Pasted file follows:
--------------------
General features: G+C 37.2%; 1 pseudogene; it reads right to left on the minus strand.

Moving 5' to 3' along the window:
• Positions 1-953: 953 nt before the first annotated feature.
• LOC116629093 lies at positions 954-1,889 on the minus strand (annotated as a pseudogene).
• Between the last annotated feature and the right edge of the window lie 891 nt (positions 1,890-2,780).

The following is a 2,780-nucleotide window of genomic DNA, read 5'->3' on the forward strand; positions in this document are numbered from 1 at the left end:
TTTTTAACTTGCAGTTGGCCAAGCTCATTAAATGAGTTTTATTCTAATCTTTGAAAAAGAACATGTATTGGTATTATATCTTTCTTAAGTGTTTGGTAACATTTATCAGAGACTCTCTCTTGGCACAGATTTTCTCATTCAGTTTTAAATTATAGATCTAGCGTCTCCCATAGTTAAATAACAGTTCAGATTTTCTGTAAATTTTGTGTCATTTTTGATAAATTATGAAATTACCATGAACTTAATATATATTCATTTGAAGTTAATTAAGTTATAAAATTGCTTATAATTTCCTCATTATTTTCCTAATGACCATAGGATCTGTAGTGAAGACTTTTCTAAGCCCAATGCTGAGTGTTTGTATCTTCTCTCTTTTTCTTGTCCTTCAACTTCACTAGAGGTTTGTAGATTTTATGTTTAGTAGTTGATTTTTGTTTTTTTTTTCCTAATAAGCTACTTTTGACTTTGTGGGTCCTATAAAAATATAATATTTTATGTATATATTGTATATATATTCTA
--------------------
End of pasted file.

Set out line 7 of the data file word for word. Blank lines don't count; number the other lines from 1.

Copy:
TTTTTAACTTGCAGTTGGCCAAGCTCATTAAATGAGTTTTATTCTAATCTTTGAAAAAGAACATGTATTGGTATTATATCTTTCTTAAGTGTTTGGTAACATTTATCAGAGACTCTCTCTTGGCACAGATTTTCTCATTCAGTTTTAAATTATAGATCTAGCGTCTCCCATAGTTAAATAACAGTTCAGATTTTCTGTAAATTTTGTGTCATTTTTGATAAATTATGAAATTACCATGAACTTAATATATATTCATTTGAAGTTAATTAAGTTATAAAATTGCTTATAATTTCCTCATTATTTTCCTAATGACCATAGGATCTGTAGTGAAGACTTTTCTAAGCCCAATGCTGAGTGTTTGTATCTTCTCTCTTTTTCTTGTCCTTCAACTTCACTAGAGGTTTGTAGATTTTATGTTTAGTAGTTGATTTTTGTTTTTTTTTTCCTAATAAGCTACTTTTGACTTTGTGGGTCCTATAAAAATATAATATTTTATGTATATATTGTATATATATTCTA